TCU's 150th anniversary will be marked with events for people from all walks of life

With TCU on a national platform more than ever before, there is no better opportunity to highlight what makes the institution unique. The campus culture of belonging and inclusivity is at the forefront of the numerous traits being highlighted at TCU's Sesquicentennial.

It's critical that Black and Indigenous peoples, women, and people of color are highlighted as part of TCU's history during its 150th anniversary, according to Florencio Aranda, assistant director of diversity and inclusion programs. It is what makes the university so prosperous. They have a fantastic chance to raise awareness of the culture.

As co-chair of the 150th DEI subcommittee, Aranda, also known as Dr. Flo, and Karen Bell Morgan, dean of students, charged themselves and the committee with coming up with unique and interesting activities for the milestone year. Its mission is to offer informative and entertaining activities for individuals of all ages.

The programs will be available to the public, free of charge, and in-person beginning in March and continuing through the autumn. Some will allow for online involvement.

This is only the beginning of a great experience that can be built for present and future Horned Frogs, Dr. Flo remarked of the activities.

The Women in Excellence Alumnae Panel will take place on March 8. According to Bell Morgan, each panelist is unique in what they contributed to TCU diversity - and continue to support via their professions and networks.

"We want to show their imprint and how they helped pave the way for women, now and for the next 150 years," she added.

Dolores Huerta will visit campus on March 29 as part of the committee's speaker series. Huerta was a labor leader and civil rights activist who co-founded the United Farm Workers with César Chávez. Huerta, 92, is still a civil rights activist who advocates for the working poor, women, and children.

They are thrilled to have such a notable Latina visit TCU, Dr. Flo remarked. She has altered the perception of Hispanics and the contributions they have made and continue to make in the face of a lack of opportunity.

This occasion is very meaningful to Dr. Flo because he shared a personal tale about his maternal grandmother.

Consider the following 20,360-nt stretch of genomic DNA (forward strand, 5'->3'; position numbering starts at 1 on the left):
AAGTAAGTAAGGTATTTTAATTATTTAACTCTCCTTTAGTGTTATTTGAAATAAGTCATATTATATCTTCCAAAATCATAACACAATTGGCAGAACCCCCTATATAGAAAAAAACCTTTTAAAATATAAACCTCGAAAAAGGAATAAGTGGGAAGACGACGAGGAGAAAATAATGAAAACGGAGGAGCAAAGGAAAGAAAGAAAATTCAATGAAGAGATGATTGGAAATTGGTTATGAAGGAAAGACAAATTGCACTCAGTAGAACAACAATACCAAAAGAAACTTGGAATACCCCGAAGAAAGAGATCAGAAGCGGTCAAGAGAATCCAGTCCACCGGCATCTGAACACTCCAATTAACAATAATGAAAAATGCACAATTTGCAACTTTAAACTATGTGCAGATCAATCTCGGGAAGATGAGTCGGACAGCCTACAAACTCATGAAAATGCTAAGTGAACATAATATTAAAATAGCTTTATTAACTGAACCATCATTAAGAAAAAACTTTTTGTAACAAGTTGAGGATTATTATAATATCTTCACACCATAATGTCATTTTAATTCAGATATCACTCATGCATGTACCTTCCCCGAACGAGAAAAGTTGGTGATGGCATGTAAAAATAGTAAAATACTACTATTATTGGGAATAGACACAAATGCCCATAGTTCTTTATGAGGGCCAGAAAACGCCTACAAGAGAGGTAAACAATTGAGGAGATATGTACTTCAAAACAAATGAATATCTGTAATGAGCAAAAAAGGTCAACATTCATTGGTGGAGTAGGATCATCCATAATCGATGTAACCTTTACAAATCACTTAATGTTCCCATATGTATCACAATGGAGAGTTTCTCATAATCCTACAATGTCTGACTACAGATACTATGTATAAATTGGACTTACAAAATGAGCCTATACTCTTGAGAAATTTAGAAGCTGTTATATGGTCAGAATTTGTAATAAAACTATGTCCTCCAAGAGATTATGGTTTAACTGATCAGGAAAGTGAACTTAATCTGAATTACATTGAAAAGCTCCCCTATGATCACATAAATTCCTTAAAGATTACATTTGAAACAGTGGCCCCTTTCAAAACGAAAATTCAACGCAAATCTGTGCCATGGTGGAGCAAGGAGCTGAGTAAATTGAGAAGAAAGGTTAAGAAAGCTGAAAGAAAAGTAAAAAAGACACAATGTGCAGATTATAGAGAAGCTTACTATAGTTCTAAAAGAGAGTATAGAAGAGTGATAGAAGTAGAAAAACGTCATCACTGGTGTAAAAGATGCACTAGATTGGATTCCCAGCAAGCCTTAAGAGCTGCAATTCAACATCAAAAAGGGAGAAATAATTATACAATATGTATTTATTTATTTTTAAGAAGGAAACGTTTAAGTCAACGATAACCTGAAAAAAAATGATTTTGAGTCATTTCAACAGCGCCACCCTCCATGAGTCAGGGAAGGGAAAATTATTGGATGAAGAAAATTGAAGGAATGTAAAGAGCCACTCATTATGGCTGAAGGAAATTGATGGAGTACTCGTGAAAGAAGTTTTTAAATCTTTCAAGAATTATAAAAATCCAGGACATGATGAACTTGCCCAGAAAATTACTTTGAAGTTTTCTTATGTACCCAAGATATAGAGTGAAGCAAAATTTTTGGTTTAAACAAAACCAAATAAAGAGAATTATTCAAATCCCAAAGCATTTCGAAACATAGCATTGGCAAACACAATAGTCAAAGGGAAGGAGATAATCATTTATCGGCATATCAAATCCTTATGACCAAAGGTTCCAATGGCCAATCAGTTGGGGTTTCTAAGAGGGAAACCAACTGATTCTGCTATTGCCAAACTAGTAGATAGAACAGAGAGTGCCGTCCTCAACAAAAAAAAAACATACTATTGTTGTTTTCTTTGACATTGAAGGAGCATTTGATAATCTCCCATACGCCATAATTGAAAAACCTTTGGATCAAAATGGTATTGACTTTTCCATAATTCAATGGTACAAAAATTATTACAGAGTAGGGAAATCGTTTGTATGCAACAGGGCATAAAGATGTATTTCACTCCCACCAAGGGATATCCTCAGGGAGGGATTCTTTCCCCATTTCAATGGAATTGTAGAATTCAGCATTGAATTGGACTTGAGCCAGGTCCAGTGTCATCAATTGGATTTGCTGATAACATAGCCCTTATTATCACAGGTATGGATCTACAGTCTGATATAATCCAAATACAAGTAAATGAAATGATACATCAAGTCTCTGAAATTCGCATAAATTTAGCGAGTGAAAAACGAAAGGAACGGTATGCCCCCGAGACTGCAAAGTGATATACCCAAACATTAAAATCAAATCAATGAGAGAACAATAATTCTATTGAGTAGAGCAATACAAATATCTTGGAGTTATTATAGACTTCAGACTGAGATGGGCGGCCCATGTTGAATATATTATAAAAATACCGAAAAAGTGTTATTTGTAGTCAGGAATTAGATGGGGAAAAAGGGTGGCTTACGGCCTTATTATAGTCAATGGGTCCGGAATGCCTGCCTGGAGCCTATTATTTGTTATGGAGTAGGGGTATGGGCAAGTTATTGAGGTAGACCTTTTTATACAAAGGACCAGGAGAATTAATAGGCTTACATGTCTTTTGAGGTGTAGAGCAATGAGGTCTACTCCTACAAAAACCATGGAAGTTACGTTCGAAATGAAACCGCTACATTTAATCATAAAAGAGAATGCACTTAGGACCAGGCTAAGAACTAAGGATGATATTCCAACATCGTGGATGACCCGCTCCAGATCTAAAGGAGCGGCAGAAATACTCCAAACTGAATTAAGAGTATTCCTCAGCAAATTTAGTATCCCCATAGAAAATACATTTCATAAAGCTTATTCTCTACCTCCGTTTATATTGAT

This is what he recollects: "She told me that she, her sister and my uncles had gone to California to work the fields when they were young. They marched with Chávez for better work conditions, which were so bad that she and others would have to be carried from the field some days. It was such a powerful moment for me to learn about her time there."

He expects to see these types of meaningful relationships at events like Race & Reconciliation Week in April.

RRI Week's theme is "Cause and Common Ground." The following events will take place:

  • Screen on the Green, a screening event is set for April 17 with a screening of "Everything Everywhere All at Once" and Asian-inspired cuisine.

  • Reconciliation Day April 19, when year-three results of this effort will be reviewed and amended based on study suggestions. There will be food and entertainment.

  • The Fun Fair where the RRI committee and other student clubs bring 6th to 12th graders from nearby Boys & Girls Clubs to campus on April 21, it will be a carnival-live event for these youngsters to have fun, fellowship, and explore TCU.

Additional activities are scheduled for the autumn.

According to Dr. Flo, as we go ahead, it's critical to discuss our history, the enormity of our varied viewpoints, and the diversity (or variety) identities that we have. "As our students prepare to be leaders, they will be able to take on any job because they will have been immersed and involved with people of all backgrounds and experiences."

And, at the end of the day, it's about how the next 150 years are shaped, he concluded.